Building a Home and Community Care Workforce

May 26, 2022

The words don’t match the picture. We call personal support workers (or PSWs) essential, heroes, the backbone of the system, but the ones who work in home and community care are the lowest paid workers in health care. When the pay is too low and the conditions too hard, they leave. So we asked parties and candidates how they would attract, keep, and pay these PSWs and how they would support unpaid caregivers. Then we reviewed their platforms.

The Green Party platform (The Green Plan. New solutions to old problems) talks about “respecting and retaining” health care workers. After releasing their platform, the Greens responded to our questions in a letter. Our comments reflect both sources.

Some of the Greens’ plans would improve conditions for all workers. The platform also says, “If we are going to call nurses, PSWs and educators heroes, then let’s pay them that way.” Investments include:

  • Increasing the minimum wage each year, starting at $16, with top-ups for higher cost cities; providing 10 paid sick days and giving small businesses support for the increase; giving all workers employment rights and benefits; and working with the federal government for universal access to $10/day child care
  • Paying PSWs at least $25/hour, paying them for travel time between visits, offering “fair benefits,” and giving PSWs and other health care workers equal pay for the same responsibilities
  • Immediately repealing Bill 124 and parts of Bill 106 so health care workers can bargain collectively
  • Establishing a task force (including workers) on recruiting and retaining nurses and health care staff
  • Fast-tracking credential approvals for 15,000 international health care workers, including PSWs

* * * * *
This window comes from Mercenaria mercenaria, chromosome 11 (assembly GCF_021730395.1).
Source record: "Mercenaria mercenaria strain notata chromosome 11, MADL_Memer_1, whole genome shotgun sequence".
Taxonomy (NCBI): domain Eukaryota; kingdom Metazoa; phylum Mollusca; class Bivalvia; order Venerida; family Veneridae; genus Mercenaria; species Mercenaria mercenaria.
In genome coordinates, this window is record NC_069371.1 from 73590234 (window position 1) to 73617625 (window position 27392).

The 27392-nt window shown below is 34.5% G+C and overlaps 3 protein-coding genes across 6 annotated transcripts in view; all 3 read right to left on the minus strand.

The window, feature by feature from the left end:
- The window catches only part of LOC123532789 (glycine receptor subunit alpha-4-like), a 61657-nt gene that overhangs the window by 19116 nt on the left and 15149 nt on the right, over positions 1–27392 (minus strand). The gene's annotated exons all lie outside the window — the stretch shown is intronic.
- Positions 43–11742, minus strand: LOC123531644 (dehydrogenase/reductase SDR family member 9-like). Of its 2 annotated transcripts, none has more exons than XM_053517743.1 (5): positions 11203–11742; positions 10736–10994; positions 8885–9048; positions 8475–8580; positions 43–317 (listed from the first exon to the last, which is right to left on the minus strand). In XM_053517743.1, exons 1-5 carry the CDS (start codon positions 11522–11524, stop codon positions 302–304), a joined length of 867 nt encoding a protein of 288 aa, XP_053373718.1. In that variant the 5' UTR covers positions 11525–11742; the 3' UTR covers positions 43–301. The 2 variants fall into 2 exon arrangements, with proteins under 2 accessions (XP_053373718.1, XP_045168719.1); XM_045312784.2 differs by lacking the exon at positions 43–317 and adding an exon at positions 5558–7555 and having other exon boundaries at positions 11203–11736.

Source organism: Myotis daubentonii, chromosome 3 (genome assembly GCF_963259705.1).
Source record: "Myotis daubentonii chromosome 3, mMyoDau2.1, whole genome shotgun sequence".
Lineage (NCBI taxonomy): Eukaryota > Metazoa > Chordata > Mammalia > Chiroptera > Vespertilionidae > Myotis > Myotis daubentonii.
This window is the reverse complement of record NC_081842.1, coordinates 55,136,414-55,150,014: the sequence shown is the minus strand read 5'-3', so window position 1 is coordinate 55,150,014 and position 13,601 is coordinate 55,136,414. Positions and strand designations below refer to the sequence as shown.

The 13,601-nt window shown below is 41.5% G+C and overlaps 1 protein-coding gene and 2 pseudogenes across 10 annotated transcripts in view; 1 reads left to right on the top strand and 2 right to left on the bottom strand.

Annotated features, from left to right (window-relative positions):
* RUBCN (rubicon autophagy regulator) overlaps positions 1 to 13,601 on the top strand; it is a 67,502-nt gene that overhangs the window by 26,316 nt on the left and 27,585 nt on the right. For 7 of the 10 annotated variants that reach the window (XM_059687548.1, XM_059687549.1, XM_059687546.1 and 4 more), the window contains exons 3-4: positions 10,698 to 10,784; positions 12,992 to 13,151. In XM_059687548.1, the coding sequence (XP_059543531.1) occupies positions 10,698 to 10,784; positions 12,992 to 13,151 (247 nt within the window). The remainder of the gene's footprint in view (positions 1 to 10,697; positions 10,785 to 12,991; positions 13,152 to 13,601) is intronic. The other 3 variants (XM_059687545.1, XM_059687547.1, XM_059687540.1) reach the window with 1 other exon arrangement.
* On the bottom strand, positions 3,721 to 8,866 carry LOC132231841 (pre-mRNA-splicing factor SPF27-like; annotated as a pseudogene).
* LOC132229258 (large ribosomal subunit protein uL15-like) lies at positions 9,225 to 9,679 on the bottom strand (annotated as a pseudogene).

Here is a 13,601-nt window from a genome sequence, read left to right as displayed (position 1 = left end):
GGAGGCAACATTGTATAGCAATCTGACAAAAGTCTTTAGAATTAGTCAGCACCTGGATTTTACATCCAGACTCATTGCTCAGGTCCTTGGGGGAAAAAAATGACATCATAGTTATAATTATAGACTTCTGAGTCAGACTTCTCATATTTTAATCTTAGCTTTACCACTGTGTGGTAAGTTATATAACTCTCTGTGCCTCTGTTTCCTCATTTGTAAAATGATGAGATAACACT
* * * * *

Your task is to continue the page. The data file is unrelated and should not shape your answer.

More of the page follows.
• Piloting a support program for unpaid caregivers as part of a basic income phase-in

Our thoughts: We are pleased that the Greens’ initiatives specifically include PSWs. Also, the minimum $25/hour wage appears to apply to all PSWs wherever they work. Giving employment rights and benefits to all workers would help keep PSWs in homes and communities. We also appreciate the Greens’ willingness to respond to us.  

The Liberal Party platform (A Place to Grow) notes that “… too many health care workers are leaving the field after feeling burnt out …” To improve conditions for all workers, “properly pay health care workers and prevent burnout,” and support unpaid caregivers, the Liberals propose to:

  • Repeal legislation limiting wages and collective bargaining; raise minimum wage to $16/hour with a living wage to match living costs; give all workers 10 sick days and benefits and compensate businesses; cover prescription drugs; top up parental leave, provide $10/day child care and $10/day before and after school care; raise the CARE credit; and forgive student loans for PSWs and other COVID-19 health care workers
  • Give PSWs $25/hour; deliver fair and consistent pay across home and community care, long-term care, and hospitals; and provide top-ups for short-staffed shift work
  • Hire 10,000 health care workers and remove roadblocks to hiring internationally-trained professionals
  • Make the Caregiver Tax Credit refundable, tax-free, and paid throughout the year

Our thoughts: We support giving all workers a living wage, paid sick days, and benefits. Repealing Bills 124 and 106 would improve compensation and working conditions for PSWs, as would amending employment standards legislation. Wages of $25/hour, along with better working conditions, would go a long way to expanding the pool of PSWs. However, it’s not always clear which other recruitment and training programs and incentives apply to PSWs, particularly those working in home and community care. In addition, although the Ontario Caregiver Tax Credit would be refundable and tax-free, tax credits favour only those who can spend first and recover costs later.